A warm climate, plenty of water, lots of easily trapped game and a bountiful supply of fish, wild plants and acorns for food drew Indians to the Lafayette area as far back as pre-historic times.
Members of the Costanoan group, the local Indians probably had a large village in the area which they called Ahala-n, a term which early Spanish explorers or rancheros apparently interpreted as “Acalanes.”
Bits of bone, arrows and implements have been found in scattered locations throughout the modern city limits, primarily near the creeks. The oldest relics to be unearthed are skulls and bones of pre-historic Indians, probably more than 1,000 years old, which were discovered in 1970 during construction on Oakland Street near Hough Avenue.
Along Lafayette Creek and Happy Valley Creek where traces of ancient burial grounds have been uncovered, obsidian chips along with arrow points and bone hair-pins used by more modern Indians have been found.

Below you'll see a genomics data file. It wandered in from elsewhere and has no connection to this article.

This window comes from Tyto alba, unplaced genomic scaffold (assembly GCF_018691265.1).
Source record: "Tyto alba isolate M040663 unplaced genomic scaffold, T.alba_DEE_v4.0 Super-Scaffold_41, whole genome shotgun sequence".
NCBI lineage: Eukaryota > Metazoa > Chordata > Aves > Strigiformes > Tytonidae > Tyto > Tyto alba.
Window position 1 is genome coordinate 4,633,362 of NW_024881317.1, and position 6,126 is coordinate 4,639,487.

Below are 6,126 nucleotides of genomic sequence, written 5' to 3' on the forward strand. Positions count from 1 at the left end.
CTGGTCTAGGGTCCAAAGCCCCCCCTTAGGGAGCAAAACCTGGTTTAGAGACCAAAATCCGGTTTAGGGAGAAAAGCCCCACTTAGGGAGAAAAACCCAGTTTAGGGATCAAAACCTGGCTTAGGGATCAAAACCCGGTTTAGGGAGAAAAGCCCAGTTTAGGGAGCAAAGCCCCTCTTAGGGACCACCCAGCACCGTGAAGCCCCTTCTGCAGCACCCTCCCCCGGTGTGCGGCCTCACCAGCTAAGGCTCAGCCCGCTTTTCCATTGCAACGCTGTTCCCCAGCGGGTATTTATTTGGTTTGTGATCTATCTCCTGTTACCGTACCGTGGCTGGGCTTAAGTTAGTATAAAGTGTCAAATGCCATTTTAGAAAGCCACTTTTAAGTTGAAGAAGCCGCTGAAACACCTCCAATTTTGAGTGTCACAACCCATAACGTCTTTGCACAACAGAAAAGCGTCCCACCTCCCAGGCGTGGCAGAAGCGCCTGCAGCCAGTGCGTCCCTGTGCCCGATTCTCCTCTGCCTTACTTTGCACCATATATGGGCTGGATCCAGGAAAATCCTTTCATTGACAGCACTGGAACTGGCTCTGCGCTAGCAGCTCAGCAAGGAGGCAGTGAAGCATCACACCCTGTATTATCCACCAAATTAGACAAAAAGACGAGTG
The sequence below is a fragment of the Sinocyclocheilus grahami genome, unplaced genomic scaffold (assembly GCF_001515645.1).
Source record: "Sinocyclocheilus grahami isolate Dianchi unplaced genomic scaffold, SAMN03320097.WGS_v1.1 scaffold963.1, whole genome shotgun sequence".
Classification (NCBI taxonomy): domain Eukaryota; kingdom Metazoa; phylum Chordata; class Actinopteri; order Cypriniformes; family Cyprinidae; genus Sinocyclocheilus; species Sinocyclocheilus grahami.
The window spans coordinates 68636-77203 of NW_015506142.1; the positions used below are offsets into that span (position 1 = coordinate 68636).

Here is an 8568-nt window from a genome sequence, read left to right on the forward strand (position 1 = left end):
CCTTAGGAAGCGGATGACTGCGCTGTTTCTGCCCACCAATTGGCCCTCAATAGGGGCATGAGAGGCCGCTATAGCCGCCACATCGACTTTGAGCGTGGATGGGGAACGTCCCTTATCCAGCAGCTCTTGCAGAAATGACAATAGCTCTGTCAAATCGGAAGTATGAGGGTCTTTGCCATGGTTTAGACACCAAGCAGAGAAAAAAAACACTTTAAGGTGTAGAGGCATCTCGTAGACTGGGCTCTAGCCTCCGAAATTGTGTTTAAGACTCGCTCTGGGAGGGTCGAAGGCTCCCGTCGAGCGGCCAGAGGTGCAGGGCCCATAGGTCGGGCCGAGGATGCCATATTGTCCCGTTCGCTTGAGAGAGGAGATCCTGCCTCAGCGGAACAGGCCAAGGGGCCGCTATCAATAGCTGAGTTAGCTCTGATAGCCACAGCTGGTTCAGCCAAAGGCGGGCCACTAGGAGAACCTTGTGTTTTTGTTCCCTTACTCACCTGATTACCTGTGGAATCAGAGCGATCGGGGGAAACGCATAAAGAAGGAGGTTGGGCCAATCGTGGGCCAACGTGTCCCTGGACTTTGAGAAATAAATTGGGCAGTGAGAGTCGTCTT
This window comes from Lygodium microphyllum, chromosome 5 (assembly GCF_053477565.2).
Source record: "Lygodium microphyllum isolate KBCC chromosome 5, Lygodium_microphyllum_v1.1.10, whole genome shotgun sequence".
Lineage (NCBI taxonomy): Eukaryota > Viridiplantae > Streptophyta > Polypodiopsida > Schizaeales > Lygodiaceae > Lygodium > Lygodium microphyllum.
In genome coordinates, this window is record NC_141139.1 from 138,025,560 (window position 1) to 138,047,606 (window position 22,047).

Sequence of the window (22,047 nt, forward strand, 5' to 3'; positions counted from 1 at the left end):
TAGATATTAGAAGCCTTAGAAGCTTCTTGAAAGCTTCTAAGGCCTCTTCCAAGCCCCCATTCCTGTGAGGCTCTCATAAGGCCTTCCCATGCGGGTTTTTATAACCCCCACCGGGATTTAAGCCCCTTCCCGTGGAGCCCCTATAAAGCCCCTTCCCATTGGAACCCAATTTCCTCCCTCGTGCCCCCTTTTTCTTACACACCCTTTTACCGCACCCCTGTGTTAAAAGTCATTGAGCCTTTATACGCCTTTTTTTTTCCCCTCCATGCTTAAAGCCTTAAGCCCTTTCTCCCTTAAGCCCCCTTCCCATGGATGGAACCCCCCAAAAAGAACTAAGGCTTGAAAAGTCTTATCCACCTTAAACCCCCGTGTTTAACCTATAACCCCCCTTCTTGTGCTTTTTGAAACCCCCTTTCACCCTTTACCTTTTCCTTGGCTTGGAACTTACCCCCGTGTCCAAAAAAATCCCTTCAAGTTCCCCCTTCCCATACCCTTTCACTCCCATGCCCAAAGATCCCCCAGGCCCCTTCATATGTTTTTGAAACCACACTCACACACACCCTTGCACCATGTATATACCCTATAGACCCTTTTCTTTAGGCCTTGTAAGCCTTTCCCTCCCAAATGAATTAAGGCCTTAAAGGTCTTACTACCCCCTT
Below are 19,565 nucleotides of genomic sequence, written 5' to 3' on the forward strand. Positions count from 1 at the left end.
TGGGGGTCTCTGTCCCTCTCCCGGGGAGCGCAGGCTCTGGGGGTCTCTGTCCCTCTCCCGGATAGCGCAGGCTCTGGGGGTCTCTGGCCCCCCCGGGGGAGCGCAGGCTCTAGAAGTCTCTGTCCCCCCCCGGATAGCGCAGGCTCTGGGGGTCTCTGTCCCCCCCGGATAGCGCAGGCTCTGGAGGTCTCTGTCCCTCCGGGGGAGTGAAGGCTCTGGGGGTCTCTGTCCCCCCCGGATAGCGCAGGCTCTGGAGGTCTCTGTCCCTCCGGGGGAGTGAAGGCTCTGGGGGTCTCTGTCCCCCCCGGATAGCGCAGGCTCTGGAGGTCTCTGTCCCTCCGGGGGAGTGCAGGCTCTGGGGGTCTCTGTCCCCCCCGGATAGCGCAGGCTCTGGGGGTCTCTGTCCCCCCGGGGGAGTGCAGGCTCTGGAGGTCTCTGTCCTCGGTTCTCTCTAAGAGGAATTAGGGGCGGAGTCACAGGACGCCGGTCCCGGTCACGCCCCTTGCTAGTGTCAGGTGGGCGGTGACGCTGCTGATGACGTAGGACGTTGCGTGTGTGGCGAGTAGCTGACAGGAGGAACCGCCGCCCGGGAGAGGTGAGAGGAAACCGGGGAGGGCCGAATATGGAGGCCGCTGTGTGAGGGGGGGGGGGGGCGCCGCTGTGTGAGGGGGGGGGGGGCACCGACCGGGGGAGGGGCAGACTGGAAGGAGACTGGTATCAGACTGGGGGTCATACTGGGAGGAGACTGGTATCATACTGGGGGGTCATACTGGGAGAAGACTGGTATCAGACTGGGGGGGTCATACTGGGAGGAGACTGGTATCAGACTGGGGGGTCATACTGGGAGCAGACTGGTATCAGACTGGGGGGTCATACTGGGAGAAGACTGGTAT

Indians were still in evidence when the Mexican government carved up the land into grants and later when the early American settlers arrived on the scene. Candelario Valencia, who in 1834 was granted the Rancho Acalanes which forms part of modern Lafayette, wrote: “This place (about a quarter of a mile up Happy Valley Road) was occupied by my family and myself during a period of five years. When it (sic) had been harried by the Indians up to a point where my life and the lives of my family were endangered, I abandoned it for a time.”
Valencia’s first dwelling was burned by the Indians a few years after its construction in the mid-1830’s.
The area around Hough Avenue and Oakland Street, near the banks of Lafayette Creek, has yielded many relics of Indian occupation. These arrowheads were found by Bill Wakeman of Lafayette.